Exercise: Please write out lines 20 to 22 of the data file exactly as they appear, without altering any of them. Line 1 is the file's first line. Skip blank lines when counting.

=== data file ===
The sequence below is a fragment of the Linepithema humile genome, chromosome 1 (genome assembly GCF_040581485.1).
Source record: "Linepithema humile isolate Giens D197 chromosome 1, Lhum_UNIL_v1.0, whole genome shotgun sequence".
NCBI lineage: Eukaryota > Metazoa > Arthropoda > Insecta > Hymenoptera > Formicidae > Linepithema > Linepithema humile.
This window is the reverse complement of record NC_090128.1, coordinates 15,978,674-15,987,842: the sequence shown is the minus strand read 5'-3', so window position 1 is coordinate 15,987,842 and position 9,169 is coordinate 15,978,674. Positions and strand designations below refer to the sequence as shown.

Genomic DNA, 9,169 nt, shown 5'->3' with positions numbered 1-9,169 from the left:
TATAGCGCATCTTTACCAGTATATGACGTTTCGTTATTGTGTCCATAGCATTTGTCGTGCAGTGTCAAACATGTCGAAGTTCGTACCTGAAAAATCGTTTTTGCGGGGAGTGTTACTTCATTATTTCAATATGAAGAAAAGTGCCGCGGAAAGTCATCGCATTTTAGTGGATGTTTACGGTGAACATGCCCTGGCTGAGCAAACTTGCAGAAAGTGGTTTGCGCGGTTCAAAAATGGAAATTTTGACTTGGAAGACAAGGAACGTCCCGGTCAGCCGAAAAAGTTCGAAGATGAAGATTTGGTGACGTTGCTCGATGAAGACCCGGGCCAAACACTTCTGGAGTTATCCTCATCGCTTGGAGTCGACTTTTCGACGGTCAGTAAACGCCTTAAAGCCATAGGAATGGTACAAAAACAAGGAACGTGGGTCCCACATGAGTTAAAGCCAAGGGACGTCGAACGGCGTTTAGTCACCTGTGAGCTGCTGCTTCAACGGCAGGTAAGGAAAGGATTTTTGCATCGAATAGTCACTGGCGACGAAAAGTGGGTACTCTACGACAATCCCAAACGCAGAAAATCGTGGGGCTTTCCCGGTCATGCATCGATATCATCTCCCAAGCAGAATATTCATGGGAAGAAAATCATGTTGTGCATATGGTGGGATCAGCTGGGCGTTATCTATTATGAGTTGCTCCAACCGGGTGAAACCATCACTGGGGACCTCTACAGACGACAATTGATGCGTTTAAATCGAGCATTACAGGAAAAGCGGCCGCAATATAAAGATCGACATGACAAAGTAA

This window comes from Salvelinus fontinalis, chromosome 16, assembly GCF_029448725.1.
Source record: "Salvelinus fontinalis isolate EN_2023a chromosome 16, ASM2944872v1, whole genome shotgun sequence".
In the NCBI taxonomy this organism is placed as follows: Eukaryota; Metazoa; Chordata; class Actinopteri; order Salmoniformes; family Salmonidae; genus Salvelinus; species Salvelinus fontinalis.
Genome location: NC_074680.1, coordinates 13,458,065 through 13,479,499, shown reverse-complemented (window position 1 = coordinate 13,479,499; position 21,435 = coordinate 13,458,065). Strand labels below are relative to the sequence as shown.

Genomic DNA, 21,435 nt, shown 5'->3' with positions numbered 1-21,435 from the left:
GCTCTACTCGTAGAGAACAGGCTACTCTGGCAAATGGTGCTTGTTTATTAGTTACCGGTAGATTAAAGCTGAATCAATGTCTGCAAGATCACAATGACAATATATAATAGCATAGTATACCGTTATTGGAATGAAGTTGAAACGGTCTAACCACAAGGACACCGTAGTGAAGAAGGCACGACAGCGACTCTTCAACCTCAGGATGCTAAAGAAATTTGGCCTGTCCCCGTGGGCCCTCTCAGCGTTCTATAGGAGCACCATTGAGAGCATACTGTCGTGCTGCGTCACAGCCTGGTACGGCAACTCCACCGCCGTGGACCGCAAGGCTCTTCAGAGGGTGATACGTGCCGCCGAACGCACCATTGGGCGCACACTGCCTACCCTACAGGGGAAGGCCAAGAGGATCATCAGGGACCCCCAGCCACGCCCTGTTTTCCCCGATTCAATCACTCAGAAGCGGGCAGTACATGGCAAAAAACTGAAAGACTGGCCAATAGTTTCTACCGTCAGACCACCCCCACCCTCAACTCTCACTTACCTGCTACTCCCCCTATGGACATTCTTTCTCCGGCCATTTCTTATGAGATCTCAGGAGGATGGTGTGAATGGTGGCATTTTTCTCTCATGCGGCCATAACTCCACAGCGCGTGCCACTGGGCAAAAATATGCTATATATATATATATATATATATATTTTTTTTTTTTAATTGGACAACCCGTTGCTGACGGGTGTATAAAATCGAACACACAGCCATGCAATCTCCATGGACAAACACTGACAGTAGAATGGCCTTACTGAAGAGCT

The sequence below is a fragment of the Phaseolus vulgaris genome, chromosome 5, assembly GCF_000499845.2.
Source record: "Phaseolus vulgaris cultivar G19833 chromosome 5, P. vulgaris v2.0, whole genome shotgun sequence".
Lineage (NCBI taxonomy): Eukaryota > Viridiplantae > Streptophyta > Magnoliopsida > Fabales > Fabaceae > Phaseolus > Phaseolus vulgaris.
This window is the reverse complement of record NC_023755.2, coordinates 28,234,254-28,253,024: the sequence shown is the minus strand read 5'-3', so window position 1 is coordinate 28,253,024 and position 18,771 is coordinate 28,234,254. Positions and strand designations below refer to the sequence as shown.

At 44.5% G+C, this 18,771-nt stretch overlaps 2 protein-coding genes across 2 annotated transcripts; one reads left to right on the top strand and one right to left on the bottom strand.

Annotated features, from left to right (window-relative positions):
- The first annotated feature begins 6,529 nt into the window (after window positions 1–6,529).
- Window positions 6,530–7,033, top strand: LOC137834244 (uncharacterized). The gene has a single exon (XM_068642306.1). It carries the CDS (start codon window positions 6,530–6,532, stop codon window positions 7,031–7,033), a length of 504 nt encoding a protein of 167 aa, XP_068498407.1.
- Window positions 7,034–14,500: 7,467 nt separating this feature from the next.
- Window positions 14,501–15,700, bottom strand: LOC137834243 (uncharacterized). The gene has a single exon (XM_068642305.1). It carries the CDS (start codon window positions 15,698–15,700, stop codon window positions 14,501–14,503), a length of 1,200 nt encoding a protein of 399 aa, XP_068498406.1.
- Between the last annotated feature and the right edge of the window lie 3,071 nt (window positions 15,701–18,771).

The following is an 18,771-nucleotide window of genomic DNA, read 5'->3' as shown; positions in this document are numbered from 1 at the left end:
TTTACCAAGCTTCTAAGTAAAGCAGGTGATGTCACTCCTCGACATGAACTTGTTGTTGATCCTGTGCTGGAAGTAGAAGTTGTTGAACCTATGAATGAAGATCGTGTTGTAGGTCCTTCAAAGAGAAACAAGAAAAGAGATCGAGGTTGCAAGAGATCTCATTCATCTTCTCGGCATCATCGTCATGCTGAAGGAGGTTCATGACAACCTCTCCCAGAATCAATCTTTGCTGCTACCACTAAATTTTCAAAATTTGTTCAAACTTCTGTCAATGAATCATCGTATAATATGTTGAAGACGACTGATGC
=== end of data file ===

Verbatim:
- Window positions 6,530–7,033, top strand: LOC137834244 (uncharacterized). The gene has a single exon (XM_068642306.1). It carries the CDS (start codon window positions 6,530–6,532, stop codon window positions 7,031–7,033), a length of 504 nt encoding a protein of 167 aa, XP_068498407.1.
- Window positions 7,034–14,500: 7,467 nt separating this feature from the next.
- Window positions 14,501–15,700, bottom strand: LOC137834243 (uncharacterized). The gene has a single exon (XM_068642305.1). It carries the CDS (start codon window positions 15,698–15,700, stop codon window positions 14,501–14,503), a length of 1,200 nt encoding a protein of 399 aa, XP_068498406.1.